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What the Construction Shut Down Means for Residential Buyers in Toronto?

What the Construction Shut Down Means for Residential Buyers in Toronto?

The new home building and renovation industry is moving to provide guidance to new home buyers and home builders.

Ontario announced Friday, the shut down of industrial construction while residential construction projects are still considered an essential business. The government’s latest announcement clarified that new residential starts will be stopped, but residential projects “near completion” can continue.

“We are living through anxious, challenging times in the GTA. People’s health and well-being are of the utmost importance right now.”, Dave Wilkes, President and CEO of @BILDgta commented in an interview with the @torontosun today.These are the types of residential construction projects on the essential businesses list, according to ConstructConnect:

1. When a footing permit has been granted for single family, semi-detached and townhome.
2. When an above-grade structural permit has been granted for condominiums, mixed use and other buildings
3. When the project involves renovations to residential properties and construction work that was started before April 4

Construction groups are generally behind the move. The Residential Construction Council of Ontario (RESCON), for instance, said in an April 3 release that the move balanced the safety of workers while acknowledging the need to add housing in a tight market, as well as “contractual responsibilities industry has to homebuyers.”

“There are many people who are waiting for their homes to be finished in the next few weeks. We already have a significant housing crisis in Ontario and most of these homeowners who have sold their homes are at risk of being left on the street without these measures,” said Richard Lyall, RESCON’s president, in the release.

Construction unions had been calling for the shut-down of sites, citing worker safety.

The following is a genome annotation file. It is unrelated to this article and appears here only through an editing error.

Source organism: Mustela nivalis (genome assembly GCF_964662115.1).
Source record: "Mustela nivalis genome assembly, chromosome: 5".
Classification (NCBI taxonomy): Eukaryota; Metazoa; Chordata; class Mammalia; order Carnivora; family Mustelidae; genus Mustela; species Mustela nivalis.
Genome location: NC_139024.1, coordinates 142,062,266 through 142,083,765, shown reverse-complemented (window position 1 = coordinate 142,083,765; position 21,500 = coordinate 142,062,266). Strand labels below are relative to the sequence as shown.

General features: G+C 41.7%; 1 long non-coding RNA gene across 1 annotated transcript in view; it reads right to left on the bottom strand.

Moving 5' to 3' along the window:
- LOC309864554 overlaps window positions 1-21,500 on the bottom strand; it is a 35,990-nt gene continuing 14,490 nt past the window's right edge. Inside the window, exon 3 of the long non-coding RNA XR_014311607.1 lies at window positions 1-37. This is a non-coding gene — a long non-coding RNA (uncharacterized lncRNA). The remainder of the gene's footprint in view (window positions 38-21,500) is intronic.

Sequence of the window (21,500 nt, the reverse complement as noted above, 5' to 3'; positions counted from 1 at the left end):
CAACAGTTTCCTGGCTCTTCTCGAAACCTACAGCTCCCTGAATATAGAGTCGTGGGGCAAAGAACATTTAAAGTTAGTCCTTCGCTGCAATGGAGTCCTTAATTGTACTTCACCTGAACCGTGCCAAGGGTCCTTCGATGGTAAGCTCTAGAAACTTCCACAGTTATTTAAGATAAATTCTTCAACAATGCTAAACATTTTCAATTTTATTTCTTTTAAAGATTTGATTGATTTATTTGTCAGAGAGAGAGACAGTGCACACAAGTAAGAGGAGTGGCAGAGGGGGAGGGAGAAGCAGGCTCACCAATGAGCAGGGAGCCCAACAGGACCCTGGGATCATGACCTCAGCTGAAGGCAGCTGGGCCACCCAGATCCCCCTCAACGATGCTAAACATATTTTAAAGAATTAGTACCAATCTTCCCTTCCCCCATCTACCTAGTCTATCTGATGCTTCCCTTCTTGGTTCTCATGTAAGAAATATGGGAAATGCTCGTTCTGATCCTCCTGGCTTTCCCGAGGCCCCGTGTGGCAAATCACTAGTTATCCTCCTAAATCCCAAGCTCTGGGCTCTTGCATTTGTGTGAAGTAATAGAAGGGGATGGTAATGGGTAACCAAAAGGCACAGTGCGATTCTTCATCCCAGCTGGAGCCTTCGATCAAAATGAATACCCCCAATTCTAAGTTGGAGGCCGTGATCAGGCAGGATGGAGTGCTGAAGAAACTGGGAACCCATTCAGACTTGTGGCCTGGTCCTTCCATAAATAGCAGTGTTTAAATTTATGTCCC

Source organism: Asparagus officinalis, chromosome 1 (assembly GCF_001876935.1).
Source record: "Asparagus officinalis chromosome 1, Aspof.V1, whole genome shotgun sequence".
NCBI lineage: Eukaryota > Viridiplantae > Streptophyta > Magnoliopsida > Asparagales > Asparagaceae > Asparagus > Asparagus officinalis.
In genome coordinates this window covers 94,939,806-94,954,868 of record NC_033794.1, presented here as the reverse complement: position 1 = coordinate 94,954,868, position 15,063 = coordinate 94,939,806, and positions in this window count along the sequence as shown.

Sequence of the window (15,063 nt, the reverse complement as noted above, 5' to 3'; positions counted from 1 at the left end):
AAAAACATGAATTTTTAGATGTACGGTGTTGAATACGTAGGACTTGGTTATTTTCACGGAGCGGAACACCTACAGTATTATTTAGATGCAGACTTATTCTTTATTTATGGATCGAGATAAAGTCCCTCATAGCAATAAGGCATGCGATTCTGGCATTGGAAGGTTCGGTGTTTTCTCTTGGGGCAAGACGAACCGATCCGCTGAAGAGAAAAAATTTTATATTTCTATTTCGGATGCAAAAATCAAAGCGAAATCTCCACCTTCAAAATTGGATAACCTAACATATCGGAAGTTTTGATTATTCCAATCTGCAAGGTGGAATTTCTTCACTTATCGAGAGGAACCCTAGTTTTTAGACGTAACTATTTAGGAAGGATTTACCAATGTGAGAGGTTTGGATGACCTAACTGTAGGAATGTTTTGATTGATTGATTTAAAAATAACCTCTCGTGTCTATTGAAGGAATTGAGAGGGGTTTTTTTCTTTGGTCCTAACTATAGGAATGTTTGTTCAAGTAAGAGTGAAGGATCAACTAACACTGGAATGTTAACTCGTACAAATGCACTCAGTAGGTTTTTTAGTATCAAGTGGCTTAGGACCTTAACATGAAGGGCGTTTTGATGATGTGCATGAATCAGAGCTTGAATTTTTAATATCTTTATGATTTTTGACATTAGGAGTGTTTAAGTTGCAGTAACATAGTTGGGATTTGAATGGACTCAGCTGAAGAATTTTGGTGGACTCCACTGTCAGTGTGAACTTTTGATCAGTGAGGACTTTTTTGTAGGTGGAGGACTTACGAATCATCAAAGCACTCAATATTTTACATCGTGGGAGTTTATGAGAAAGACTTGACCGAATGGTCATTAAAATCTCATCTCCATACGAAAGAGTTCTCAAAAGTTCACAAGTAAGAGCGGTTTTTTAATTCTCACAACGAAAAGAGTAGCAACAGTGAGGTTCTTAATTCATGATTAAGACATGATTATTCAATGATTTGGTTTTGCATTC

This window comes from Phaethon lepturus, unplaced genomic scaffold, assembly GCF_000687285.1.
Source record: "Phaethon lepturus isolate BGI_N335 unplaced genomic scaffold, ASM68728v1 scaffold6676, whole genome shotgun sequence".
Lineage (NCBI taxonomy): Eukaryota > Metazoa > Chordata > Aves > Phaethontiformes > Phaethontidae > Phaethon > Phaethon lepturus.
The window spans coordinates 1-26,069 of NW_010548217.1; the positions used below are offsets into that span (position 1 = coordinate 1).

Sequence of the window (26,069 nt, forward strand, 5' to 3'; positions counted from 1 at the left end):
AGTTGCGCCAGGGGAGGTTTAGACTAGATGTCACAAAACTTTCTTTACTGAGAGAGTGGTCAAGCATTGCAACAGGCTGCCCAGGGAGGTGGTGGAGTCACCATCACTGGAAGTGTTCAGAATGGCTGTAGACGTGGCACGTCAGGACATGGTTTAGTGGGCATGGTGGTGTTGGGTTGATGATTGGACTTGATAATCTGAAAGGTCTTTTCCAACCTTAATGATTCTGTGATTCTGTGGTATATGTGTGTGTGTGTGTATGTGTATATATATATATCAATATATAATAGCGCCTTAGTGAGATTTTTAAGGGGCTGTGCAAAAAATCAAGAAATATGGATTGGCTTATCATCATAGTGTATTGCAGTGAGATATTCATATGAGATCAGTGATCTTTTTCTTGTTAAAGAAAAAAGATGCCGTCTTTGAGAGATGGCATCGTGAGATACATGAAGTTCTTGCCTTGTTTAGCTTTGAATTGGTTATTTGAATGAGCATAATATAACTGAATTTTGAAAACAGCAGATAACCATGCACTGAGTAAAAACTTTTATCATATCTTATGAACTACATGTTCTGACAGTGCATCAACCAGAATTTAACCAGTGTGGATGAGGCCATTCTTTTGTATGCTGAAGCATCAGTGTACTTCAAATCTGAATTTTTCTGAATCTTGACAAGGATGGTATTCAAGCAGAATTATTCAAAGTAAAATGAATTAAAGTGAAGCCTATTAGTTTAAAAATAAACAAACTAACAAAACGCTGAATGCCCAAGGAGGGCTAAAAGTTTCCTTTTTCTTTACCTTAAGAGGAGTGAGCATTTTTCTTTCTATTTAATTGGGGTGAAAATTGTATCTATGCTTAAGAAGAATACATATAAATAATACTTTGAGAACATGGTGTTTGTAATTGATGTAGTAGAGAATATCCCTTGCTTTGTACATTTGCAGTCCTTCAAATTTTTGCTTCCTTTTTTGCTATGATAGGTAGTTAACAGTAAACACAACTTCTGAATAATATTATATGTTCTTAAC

Buyers who have already signed contracts may have to live with delays beyond what was laid out in their contracts, says Azin Ghorbankhani, a lawyer with Seif real-estate law firm.

A delay in occupancy dates and final closings is allowed based on most builder agreements, she says, but this crisis may extend that.

“Almost every pre-construction condo is being sold with Tarion Warranty. The Tarion warranty has a clause in the agreement which states that builders may extend any closing dates due to unavoidable delay.” There is a maximum of $7,500 credit given to purchasers if construction is delayed.

However, she says, “In this case, COVID-19 is declared a pandemic by (the World Health Organization) and therefore considered an unavoidable delay. Builders can extend the critical dates by the length of the unavoidable delay without needing the approval of the purchaser.” So, “if the builder notifies the purchaser in writing setting out the description of the delay and the estimate of the duration, and new critical dates for them,” purchasers may not be eligible for the credit.

But, she adds, if a builder fails to do this, then purchasers can ask for this compensation on the dates mentioned in their agreements.

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